I’ll confess: I’m not the biggest fan of the District’s “native” cocktail, the Rickey. I dig its history and I like its refreshing qualities, but if I had to pick an official cocktail to drink on a regular basis, I’d go with New Orleans’s hometown hero any day but the hottest. The rich, flavorful Sazerac — rye, absinthe, bitters, sugar — is my kind of drink.
But now I’m looking westward for a potential source of “official” envy. In San Francisco, Duggan McDonnell, owner of Cantina bar in Union Square and co-founder of Campo de Encanto Pisco, is pushing for the city to name the pisco punch its official cocktail.
Like the drinks that Washington and New Orleans elected, it’s a cocktail that goes back a long way in the city’s history.
If you were to visually rewind the San Francisco skyline to late April 1906, you would find a landscape of devastation. The morning of April 18, a massive earthquake hit. Terrible fires broke out, and most of the city was destroyed. Yet on the site of what is now the Transamerica Pyramid, amid all the debris, you would have seen the Montgomery Block, the only major downtown building to survive.
On the ground floor was the Bank Exchange Saloon, where people from all over the world met up to drink and where, in the early days of the 20th century, the pisco punch made by a secretive Scotsman named Duncan Nicol inspired the kind of purple prose of praise usually reserved for mythical lovers and interventionist deities. Reports compared it to the kick of a mule or the blade of a scimitar, the consensus being that the drink was hella tasty and packed a massive, pleasant wallop.
Take Lucius Beebe, eulogizing the lost punch in a 1957 issue of Gourmet. He praised pisco itself as an unaged brandy “imported in great earthenware pipkins by sailing ship from far-off Peru, where the volcanic soil gave to the grapes an essential genius encountered nowhere else on earth.” In San Francisco, he wrote, pisco reached its full potential: “Once in the hands of Duncan Nicol it was translated, as by consecration in the name of a divinity more benevolent than all others, into pisco punch, the wonder and glory of San Francisco’s heady youth, the balm and solace of fevered generations, a drink so endearing and inspired that although its prototype has vanished, its legend lingers on, one with the Grail, the unicorn, and the music of the spheres.”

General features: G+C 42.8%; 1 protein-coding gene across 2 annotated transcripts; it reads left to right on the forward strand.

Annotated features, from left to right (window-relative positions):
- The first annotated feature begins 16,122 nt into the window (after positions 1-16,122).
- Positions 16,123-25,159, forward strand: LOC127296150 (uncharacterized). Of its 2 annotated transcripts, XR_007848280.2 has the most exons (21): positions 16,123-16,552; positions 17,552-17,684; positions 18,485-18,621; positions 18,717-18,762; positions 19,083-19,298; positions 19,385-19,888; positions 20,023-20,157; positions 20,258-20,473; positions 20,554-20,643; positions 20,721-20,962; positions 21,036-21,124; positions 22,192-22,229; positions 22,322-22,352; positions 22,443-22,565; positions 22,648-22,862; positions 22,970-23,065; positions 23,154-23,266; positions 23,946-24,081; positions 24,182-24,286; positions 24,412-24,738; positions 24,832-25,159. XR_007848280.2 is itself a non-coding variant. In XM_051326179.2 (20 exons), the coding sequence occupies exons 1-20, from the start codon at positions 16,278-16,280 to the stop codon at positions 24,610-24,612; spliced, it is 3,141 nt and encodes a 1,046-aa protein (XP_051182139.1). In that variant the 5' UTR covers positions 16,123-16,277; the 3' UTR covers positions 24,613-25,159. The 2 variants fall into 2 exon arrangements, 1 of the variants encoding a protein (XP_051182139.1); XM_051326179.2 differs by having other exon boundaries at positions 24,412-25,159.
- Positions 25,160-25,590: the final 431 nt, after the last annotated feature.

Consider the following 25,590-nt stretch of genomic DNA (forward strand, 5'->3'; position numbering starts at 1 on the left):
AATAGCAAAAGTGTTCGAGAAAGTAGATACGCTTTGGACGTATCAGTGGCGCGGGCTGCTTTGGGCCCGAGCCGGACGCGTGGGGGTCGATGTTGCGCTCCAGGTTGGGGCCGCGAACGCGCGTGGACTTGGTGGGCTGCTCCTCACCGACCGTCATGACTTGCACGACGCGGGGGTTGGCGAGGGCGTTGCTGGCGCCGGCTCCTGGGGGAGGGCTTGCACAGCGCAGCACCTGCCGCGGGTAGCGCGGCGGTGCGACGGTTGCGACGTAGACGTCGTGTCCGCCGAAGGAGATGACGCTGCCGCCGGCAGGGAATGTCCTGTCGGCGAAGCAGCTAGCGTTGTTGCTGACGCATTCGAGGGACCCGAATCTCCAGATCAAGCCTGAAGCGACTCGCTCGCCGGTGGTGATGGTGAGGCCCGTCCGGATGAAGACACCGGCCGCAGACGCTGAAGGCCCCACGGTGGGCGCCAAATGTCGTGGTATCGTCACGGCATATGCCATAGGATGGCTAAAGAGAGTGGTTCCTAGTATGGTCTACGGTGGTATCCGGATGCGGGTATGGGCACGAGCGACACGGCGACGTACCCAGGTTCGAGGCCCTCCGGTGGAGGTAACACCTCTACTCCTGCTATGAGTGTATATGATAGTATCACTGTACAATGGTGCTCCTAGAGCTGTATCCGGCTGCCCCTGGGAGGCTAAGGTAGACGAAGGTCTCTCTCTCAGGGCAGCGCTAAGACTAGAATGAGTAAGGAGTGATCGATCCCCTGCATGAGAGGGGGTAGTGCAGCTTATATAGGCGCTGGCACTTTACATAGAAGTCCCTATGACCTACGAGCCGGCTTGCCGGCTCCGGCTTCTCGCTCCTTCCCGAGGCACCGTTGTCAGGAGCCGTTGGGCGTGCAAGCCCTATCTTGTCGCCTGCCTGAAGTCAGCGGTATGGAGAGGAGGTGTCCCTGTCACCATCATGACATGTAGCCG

(And to think that all those years I bemoaned being born too late to experience San Francisco in the days of the Haight and Allen Ginsberg, I was pitching my regret tent six decades too late.)
The drink disappeared due to the Volstead Act and 18th Amendment. When Prohibition ended Nicol’s bartending career, reporters pestered him to reveal the recipe, which he’d reportedly always prepared out of sight of customers. Nicol told the press, “Even Mr. Volstead can’t take the secret from me.”
Nicol didn’t live to see repeal. For a long time, people thought that his recipe (one punch to rule them all?) was lost, though plenty of hucksters popped up claiming they had it. Then, in 1973, the California Historical Quarterly published a version many people think is the real deal, supposedly obtained from John Lannes, a former manager at the Bank Exchange. It’s composed of pisco, lemon juice, pineapple gomme syrup and distilled water.